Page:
Halifax Dyke & Trans March



This past weekend I spoke at the Halifax Dyke & Trans march. The march is an especially rad event, one of my favourite parts of Pride week. It is such a radical and important action because it happens outside of those events which are “permitted” by the city. It happens of its own accord, without extending any invitation to the police. And it began happening out of a need to make Pride a more radical and inclusive event, one not centred on pink dollars but instead on building community and taking back space.

When I was asked to speak, I felt unsure. I wondered about whether or not I was “queer enough” to speak at such an important, queer event? I wondered about who I am, what I call myself, how and where I fit in, and what these labels all mean? I wondered and I wondered and I wondered and I realized that the word queer fits. It fits because its broadness allows me space to wiggle in. I can take the five letters of ‘queer’ and spread ’em open, making them fit to my body and desires. They can cover all my curves, can name all my needs. Queer lets me redefine love, and beauty and my sense of self. It leans left with my politics, and fits right in between my legs. It’s beautiful and fluid and it is defined in all sorts of ways, as evidenced here.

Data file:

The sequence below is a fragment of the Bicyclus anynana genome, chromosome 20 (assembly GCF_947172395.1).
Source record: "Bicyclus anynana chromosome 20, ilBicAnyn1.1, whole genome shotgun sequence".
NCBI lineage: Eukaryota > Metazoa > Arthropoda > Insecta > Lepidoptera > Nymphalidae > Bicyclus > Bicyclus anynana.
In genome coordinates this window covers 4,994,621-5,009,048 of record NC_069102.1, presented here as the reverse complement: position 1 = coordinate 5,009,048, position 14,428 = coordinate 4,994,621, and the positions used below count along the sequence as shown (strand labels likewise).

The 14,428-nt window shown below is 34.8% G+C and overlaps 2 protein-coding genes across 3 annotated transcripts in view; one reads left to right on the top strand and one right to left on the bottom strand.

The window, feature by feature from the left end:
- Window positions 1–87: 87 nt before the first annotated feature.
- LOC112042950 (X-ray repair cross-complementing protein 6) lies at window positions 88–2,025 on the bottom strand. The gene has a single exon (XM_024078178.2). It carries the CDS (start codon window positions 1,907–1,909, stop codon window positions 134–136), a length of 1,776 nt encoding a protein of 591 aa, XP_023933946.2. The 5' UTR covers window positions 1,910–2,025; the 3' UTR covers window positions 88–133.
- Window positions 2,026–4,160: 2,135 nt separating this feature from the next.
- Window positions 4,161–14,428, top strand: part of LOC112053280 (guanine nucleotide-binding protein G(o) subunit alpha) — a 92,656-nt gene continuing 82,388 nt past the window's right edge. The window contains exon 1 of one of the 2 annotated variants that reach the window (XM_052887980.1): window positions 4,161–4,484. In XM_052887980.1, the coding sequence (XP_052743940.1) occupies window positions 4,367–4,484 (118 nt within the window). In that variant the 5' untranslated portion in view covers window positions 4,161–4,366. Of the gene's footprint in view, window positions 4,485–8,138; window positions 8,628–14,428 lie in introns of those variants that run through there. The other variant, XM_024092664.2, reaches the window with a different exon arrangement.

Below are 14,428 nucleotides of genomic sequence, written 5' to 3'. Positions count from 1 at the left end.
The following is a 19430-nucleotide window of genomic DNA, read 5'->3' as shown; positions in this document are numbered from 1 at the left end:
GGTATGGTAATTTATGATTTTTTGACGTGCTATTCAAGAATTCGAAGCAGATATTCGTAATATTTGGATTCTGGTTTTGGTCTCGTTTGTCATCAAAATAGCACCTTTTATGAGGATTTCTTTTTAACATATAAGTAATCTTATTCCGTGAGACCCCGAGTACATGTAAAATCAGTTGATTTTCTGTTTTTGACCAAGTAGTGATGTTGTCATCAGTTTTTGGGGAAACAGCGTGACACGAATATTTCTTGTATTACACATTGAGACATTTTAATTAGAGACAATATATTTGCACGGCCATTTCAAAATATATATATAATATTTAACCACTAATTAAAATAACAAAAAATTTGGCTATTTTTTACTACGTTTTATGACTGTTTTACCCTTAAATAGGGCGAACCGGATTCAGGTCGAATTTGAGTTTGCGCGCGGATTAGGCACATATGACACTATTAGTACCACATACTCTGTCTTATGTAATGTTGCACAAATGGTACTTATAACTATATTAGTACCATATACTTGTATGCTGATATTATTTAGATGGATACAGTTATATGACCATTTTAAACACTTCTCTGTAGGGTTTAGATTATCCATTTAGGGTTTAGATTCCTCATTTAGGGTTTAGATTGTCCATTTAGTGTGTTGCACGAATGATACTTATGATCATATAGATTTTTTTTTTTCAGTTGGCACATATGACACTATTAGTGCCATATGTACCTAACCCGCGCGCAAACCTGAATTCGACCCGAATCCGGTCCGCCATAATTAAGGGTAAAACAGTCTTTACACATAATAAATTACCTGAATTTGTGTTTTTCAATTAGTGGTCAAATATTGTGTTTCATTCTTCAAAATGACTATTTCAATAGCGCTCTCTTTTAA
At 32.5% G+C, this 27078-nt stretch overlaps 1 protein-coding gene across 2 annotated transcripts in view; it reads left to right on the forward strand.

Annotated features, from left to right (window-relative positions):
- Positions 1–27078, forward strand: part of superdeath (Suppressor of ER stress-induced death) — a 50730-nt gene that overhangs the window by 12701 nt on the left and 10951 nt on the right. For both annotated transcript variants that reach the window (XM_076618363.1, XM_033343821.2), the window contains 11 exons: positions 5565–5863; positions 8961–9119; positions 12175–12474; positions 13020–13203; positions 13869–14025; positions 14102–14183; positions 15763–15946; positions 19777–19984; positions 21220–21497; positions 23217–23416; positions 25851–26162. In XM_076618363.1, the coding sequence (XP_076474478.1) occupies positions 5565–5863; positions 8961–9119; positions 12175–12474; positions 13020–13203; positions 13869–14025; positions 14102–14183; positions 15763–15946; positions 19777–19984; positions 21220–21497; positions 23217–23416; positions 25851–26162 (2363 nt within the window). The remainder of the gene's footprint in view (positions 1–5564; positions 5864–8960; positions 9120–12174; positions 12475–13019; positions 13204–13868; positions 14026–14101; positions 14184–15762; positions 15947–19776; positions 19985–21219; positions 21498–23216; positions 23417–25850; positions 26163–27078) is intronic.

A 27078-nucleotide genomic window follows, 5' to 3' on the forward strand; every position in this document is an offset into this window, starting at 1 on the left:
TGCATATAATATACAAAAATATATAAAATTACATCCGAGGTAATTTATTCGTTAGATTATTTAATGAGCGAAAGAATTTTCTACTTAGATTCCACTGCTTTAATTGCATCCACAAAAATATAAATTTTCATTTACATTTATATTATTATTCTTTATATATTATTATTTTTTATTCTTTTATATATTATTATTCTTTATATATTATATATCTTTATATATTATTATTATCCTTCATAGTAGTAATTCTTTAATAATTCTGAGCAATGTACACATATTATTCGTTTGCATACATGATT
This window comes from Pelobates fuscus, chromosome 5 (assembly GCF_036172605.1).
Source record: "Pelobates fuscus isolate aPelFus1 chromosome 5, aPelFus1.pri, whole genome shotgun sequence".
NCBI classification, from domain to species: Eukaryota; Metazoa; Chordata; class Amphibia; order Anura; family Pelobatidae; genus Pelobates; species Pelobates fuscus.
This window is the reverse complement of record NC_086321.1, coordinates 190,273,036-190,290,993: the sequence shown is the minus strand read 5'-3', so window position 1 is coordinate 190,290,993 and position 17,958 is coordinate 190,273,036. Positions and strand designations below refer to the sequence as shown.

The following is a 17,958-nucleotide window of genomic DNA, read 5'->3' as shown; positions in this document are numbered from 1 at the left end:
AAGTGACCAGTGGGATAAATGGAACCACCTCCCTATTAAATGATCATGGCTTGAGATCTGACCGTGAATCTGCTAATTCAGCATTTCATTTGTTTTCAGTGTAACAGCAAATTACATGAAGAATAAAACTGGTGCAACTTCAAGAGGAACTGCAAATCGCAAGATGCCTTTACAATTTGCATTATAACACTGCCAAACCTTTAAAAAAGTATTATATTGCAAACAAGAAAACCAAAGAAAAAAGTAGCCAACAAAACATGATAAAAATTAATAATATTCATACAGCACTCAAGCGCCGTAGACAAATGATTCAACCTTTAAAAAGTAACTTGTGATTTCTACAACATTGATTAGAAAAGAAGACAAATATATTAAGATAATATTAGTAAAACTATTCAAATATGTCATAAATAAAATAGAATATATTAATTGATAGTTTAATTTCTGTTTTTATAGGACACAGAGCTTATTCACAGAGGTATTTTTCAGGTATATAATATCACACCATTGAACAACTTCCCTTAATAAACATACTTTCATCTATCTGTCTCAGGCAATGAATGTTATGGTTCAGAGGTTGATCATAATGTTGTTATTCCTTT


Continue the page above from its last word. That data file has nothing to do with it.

In the end, I felt good about being welcomed into, and participating in, the Dyke & Trans march.

Below is my speech.

I spend a lot of time thinking about labels. They direct and inform everything I do, from adding the spice carefully labelled “Paprika” to my soup, to reshelving the books in the section labelled “Queer Culture”. They act as guide posts. They tell you where things go and they tell you who people are. They are powerful, helping us find community. They are potent, letting us find a place that feels right and a love that feels safe. If used incorrectly, they can be dangerous, leading to exclusion and hurt.